Following on from the post on how re-distributive the Swan Treasury has been, I figured I’d take a look at the evolution of Commonwealth Treasury forecasts for Receipts and Payments (the data are collected from budget paper 1, statement 10 of the various budgets and appendix D of the 2012-13 MYEFO — this is a link to statement 10 in the 2012-13 budget, and this is a link to Appendix D in the 12-13 MYEFO).
So what’s been happening with expenditures? The above plot shows budget expenditures (AUDbn), with projections coloured according to the document in which they were published. You can see the expenditure bulge in 2008-09 (the ‘stimulus’), and the bring forward of spending into 2011-12. The latter seems like a bit of a joke now, as the goal was to reduce spending in the 2012-13 period, in an attempt to magic-up a surplus. What catches my eye is that spending in nominal terms rose sharply in 2008-09, and still has not returned to the prior trend.
As a proportion of GDP the story is not quite as stark — but you can still see the spending bulge. At 25.3% of GDP, payments in 2011-12 remained well above the ~24% (or so) level which is probably consistent with a balanced budget, however in part this was due to pulling payments into that year (and out of 2012-13).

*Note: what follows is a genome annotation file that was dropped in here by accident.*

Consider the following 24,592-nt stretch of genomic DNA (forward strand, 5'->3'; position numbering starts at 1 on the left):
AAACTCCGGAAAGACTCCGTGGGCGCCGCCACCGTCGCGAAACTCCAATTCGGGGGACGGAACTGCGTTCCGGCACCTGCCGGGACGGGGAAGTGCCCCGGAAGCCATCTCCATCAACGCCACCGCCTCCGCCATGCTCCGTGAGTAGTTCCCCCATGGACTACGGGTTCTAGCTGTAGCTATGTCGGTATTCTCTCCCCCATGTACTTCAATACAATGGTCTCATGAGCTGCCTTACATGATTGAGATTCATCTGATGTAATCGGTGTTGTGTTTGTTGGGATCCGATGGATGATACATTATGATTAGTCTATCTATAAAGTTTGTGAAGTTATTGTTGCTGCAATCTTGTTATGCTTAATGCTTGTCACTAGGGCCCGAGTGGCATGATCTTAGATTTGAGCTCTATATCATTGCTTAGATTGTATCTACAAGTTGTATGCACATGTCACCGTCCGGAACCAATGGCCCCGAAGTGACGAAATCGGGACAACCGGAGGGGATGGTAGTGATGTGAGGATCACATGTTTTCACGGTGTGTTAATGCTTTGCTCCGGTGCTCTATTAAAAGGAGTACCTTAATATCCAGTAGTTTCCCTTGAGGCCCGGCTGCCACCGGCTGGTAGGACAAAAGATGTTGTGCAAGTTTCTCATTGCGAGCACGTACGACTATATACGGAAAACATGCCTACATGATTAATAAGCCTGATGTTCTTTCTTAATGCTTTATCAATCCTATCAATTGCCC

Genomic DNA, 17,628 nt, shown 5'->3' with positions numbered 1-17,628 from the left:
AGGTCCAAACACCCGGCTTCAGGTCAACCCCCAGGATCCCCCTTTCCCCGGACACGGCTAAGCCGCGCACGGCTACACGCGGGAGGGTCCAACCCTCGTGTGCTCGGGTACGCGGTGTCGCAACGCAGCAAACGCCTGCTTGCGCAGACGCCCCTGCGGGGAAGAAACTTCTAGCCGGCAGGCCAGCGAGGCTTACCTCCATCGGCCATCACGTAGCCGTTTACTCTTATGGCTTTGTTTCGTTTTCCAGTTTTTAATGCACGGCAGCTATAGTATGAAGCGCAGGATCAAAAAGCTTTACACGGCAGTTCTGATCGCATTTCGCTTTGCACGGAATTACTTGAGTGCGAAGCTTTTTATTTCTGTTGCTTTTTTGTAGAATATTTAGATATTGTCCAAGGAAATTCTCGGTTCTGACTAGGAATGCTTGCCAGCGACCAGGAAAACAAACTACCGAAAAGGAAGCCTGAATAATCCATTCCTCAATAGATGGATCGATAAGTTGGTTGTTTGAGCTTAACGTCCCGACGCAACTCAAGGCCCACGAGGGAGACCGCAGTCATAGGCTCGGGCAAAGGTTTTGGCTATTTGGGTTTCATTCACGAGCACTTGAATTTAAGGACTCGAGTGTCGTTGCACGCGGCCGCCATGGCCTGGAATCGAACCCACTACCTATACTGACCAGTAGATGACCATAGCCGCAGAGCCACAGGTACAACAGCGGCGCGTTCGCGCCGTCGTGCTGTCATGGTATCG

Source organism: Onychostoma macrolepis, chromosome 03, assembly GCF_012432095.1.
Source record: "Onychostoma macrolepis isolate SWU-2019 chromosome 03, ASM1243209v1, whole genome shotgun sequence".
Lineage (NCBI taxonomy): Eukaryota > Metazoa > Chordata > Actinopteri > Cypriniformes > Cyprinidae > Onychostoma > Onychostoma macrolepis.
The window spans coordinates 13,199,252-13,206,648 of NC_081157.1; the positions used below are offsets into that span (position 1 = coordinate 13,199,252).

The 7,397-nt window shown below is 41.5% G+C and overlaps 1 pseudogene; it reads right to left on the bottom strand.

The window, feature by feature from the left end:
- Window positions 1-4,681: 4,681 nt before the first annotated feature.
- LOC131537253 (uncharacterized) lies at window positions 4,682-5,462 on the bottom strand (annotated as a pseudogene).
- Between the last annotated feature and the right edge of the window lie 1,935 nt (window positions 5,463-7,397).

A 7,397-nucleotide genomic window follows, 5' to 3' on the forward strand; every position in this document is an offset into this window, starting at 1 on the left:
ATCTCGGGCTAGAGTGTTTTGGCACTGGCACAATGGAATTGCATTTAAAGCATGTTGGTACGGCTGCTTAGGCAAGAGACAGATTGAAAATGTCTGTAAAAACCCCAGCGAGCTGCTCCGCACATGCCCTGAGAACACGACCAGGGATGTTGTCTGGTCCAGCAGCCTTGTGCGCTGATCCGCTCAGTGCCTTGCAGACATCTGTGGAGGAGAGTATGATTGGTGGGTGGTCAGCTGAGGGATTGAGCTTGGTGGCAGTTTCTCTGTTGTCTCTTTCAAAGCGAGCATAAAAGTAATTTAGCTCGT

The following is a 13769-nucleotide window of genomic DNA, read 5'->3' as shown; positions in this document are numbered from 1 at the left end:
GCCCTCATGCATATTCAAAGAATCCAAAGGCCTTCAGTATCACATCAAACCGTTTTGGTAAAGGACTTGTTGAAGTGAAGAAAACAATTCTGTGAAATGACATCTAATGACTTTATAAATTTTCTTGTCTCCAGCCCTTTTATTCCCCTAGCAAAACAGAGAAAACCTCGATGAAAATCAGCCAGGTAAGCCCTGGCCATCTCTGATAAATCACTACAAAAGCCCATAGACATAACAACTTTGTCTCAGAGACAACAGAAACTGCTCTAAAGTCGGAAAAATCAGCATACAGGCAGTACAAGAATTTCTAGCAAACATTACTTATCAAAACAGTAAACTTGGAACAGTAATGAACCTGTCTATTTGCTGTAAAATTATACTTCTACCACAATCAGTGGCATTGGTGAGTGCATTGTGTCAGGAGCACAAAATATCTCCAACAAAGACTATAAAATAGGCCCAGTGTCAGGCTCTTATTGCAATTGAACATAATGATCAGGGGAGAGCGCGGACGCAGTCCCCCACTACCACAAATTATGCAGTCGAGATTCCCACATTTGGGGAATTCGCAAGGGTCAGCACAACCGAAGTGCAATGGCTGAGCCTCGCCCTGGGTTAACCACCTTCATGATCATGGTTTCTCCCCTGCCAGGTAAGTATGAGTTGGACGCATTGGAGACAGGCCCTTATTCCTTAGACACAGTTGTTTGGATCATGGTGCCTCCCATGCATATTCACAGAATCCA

The projection has been for payments to track back down below 24% over time, which is probably required to get the budget back into surplus — but actually achieving it is more difficult than projecting it (note: the budget 2009-10 Expenditure %GDP line is correct — the forecasts at the time were for a deep recession, so the ratio of expenditure to GDP was inflated).
On the revenue side, things have generally been better than feared in 2009-10, but not as good as hoped in 2010-11.
The monthly returns suggest there have been further downgrades here, so the next line will be a shade lower again.
As a share of GDP, receipts are particularly depressed. This is partly about the high AUD and partly about the decline in the terms of trade — which are working together to lower nominal GDP growth and hence tax receipts. This stuff is hard to forecast, but I do not think it is the surprise some are claiming.
This is something Treasury were warning about back in 2010 — that after taking out the terms of trade, the budget was in structural deficit, and would remain so for some time. The tide is going out, and it is exposing a structural deficit that has been there since the late Howard / Costello years, and that Rudd / Swan have made worse.